By Marc Kovac
The conservative American Policy Roundtable has filed suit against Gov. John Kasich over an agreement he inked with casinos that will allow lottery-controlled slots at the state’s horse-racing tracks.
The group said Kasich and lawmakers have exceeded their constitutional authority in reaching the agreement and passing legislation related to the racetracks and casino sites.
It also said voters would have to amend the Ohio Constitution to allow video- lottery terminals and to make other changes affecting the state’s four new casinos.
“It’s all about accountability and where does authority come from and do they have authority to do what they’re doing,” said Rob Walgate, vice president of the American Policy Roundtable. “And according to the law, we believe no, and we’ve made a very strong case that outlines that.”
Bob Tenenbaum, Penn National spokesman, said he hasn’t seen the full lawsuit and declined to comment.
Austintown Trustee Jim Davis said the lawsuit is, “just another bump in the road, another challenge to overcome.” Austintown’s Centerpointe property has been proposed as a site for a Toledo track, should it relocate.
Kasich defends the agreement with the casinos and the VLT plan, however.
“I think what we have done with the casinos and getting more money and moving it along and what we’ve done with VLTs, putting them at the racetracks I think has been good,” the governor said during a meeting with editors from Dix Newspapers earlier this week. “We get revenue from that as well, which ultimately will help our schools in one way or another.”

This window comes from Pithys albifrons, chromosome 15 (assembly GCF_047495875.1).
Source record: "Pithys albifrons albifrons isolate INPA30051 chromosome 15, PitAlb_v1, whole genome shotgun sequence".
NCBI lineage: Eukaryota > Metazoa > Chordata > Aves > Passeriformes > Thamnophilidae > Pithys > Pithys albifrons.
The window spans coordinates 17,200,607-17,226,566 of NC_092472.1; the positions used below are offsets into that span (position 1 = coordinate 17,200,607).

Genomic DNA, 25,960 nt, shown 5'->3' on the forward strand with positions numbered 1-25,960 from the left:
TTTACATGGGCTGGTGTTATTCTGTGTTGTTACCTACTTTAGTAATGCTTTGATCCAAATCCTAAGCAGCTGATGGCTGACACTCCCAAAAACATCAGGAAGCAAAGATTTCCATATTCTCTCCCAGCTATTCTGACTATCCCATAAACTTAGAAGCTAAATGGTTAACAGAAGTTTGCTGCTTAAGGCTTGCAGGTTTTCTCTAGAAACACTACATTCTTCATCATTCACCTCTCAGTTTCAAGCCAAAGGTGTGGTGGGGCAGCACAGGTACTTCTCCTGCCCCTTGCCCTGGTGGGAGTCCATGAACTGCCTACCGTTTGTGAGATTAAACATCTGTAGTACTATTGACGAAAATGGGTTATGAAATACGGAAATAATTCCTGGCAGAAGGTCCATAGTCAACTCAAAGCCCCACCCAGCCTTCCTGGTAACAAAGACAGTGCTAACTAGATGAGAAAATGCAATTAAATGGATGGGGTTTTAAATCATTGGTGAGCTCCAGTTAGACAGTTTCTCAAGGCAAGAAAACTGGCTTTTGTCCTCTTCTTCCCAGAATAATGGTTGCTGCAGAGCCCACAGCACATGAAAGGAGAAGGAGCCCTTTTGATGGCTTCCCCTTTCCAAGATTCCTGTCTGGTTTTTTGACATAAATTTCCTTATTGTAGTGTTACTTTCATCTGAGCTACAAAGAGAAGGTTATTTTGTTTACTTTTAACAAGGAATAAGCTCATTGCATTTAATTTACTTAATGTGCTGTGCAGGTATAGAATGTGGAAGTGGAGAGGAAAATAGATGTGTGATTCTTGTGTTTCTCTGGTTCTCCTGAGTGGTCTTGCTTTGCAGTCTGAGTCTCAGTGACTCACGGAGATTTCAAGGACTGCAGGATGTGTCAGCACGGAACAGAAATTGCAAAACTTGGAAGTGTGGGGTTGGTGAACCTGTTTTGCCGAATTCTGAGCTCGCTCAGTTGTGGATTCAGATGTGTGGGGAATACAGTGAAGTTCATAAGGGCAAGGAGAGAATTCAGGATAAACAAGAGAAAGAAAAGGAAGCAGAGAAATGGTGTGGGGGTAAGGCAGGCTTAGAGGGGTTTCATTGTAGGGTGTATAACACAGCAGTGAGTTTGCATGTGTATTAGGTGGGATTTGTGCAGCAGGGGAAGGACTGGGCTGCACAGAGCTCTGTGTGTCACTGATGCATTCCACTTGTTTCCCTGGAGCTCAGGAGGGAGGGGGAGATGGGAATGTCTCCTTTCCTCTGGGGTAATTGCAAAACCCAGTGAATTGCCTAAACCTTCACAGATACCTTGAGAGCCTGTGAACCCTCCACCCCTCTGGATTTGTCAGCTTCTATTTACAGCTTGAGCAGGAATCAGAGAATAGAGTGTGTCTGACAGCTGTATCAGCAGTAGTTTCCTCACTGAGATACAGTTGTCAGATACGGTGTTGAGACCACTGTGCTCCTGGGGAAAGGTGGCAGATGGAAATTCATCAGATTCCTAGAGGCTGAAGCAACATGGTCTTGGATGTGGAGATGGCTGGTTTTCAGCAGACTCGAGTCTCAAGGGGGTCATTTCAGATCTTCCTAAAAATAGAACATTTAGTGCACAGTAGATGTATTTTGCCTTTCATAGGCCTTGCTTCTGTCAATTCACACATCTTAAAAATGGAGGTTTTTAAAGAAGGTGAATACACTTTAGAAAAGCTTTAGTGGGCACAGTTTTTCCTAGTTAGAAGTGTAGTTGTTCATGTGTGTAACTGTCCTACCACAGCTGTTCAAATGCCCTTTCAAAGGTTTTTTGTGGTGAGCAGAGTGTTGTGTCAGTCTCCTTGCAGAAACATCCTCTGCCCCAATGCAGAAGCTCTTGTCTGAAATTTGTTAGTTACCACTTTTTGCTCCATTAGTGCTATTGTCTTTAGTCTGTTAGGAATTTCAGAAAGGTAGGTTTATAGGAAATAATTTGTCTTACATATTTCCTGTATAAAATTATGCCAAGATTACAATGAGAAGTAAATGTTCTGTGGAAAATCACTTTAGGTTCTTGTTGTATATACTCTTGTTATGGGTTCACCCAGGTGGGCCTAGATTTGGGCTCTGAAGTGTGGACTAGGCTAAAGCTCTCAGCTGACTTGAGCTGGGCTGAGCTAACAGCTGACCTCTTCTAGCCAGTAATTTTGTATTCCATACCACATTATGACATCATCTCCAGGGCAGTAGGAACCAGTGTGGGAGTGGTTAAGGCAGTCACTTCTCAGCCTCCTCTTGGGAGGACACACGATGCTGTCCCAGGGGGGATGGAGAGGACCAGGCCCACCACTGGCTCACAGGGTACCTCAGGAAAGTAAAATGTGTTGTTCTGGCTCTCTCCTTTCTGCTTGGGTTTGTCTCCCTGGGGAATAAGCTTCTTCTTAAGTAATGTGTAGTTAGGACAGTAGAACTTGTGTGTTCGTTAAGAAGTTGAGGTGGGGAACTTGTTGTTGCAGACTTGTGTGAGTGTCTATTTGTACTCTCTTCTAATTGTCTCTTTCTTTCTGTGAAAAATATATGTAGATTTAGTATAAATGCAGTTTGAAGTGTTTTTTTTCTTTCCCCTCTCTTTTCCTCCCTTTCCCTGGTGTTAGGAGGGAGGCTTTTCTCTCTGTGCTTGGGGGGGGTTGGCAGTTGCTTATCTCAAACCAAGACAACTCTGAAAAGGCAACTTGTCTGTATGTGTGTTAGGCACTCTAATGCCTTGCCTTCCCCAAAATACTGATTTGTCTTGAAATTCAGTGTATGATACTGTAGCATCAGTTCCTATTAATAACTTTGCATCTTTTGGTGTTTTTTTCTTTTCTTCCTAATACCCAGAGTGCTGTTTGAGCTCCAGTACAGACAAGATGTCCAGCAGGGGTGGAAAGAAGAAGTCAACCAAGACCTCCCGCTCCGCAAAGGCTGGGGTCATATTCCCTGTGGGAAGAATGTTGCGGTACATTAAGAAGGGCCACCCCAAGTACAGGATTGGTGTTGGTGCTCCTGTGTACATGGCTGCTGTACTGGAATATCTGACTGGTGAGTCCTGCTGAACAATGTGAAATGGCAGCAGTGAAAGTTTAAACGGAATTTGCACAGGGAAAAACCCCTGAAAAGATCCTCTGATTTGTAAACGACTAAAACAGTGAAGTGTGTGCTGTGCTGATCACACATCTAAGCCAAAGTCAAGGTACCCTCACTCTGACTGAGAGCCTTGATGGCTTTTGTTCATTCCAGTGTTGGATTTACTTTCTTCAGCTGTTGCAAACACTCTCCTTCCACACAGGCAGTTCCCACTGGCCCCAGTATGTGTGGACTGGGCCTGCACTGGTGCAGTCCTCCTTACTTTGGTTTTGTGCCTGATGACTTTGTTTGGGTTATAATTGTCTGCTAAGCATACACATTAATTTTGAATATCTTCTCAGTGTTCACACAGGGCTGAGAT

Earlier this year, Kasich and casino owners reached an agreement on a number of issues related to gambling in the state, including allowing video slots at horse tracks.
Lawmakers OK’d legislation allowing the relocation of tracks. And earlier this week, Kasich and the state lottery and horse racing commissions signed off on emergency rules placing VLTs on a fast track.
This larger casino plan included the possible relocation of current horse tracks owned by Penn National Gaming in Toledo and Columbus to sites in Austintown and Dayton.
But the American Policy Roundtable is arguing that none of those moves were constitutional, since voters have not agreed to allow VLTs at racetracks.
The American Policy Roundtable campaigned against multiple ballot issues since 1988 that sought to expand gambling in the state, including the successful effort in 2009 allowing casinos in Cleveland, Cincinnati, Columbus and Toledo.
Contributor: Elise Franco, Vindicator staff writer